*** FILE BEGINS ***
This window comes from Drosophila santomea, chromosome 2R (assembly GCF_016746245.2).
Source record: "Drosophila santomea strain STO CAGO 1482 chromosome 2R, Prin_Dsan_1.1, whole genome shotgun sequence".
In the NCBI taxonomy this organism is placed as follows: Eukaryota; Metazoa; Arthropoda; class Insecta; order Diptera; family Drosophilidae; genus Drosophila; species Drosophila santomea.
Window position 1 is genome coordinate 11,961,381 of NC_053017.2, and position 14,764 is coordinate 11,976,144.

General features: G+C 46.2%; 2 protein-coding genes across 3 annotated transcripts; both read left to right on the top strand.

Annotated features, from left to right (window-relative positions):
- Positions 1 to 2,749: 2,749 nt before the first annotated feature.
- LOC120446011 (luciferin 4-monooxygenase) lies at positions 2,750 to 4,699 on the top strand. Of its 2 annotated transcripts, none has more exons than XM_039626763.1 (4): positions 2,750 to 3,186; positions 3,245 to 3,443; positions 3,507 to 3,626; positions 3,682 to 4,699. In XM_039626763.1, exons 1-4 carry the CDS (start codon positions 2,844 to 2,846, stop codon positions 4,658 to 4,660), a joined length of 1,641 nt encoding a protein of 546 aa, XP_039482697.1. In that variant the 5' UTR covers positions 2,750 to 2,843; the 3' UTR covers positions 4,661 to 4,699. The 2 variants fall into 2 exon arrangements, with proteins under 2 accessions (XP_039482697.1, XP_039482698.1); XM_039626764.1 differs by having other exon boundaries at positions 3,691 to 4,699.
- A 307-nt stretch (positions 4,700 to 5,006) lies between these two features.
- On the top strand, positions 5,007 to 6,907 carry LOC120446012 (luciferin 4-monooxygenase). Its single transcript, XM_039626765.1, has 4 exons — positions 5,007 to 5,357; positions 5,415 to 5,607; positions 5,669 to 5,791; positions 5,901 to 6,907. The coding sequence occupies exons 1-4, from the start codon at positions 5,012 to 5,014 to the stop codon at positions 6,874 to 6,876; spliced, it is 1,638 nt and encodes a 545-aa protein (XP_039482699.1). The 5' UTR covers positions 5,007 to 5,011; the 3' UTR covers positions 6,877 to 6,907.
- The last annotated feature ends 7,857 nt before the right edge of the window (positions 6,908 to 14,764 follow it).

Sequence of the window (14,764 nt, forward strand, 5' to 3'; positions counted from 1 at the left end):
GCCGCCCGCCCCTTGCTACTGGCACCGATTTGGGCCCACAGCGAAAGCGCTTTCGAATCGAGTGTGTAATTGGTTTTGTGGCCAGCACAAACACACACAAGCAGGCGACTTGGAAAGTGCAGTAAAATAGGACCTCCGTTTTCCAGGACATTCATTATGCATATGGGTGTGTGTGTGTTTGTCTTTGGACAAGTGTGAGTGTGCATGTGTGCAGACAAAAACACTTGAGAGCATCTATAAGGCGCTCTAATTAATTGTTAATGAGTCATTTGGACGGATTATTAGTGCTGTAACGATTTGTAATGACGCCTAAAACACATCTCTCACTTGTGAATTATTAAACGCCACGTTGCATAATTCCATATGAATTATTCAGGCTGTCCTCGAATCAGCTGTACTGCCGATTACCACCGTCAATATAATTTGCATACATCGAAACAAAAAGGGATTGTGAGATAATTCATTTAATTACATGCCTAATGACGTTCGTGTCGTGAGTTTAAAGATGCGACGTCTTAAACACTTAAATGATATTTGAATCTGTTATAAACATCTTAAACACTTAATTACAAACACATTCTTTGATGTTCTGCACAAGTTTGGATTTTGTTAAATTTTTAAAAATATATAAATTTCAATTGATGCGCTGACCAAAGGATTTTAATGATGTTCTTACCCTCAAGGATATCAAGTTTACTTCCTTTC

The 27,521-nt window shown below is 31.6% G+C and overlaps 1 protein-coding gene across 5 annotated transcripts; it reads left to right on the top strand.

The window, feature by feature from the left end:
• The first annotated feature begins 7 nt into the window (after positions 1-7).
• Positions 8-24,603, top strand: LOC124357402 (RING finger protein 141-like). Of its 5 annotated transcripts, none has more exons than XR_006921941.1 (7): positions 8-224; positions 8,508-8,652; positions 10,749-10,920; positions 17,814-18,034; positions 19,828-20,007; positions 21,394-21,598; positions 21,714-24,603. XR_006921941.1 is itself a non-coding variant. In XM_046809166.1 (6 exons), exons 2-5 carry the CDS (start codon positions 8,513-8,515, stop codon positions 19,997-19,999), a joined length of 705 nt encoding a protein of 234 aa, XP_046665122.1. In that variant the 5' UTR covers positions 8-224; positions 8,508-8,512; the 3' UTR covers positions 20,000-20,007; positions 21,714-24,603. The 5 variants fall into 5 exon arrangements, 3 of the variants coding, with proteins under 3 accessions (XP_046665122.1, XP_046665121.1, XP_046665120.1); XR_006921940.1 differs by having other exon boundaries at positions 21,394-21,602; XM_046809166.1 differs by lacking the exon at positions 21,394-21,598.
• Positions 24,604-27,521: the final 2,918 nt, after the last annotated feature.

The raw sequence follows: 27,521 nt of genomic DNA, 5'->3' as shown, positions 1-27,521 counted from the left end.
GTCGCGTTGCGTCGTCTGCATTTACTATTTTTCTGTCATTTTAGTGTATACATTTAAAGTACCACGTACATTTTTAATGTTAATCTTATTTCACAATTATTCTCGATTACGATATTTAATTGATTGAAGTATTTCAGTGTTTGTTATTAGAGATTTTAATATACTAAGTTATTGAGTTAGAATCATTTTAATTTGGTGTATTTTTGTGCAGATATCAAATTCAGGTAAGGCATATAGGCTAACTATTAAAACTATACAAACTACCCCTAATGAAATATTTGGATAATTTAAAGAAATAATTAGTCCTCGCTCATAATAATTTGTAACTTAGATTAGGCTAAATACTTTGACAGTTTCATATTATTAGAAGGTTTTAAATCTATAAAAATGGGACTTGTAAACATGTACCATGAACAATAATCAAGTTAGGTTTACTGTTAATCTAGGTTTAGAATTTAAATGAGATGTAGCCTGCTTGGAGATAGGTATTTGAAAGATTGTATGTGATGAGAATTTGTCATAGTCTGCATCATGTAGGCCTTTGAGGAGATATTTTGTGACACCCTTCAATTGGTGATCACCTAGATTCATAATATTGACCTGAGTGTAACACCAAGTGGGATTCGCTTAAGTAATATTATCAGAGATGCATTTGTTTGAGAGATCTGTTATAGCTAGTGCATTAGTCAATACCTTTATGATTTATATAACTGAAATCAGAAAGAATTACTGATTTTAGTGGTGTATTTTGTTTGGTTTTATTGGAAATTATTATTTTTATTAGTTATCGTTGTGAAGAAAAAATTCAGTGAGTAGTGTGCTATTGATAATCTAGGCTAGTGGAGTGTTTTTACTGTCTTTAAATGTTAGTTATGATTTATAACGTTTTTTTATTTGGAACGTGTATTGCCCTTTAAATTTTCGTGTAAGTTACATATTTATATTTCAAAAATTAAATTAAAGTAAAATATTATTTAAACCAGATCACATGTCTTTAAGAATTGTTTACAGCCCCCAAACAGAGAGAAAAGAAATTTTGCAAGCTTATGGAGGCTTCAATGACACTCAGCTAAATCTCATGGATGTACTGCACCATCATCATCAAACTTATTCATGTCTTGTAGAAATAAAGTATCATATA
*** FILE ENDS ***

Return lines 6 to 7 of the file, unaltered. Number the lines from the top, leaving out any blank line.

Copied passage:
Annotated features, from left to right (window-relative positions):
- Positions 1 to 2,749: 2,749 nt before the first annotated feature.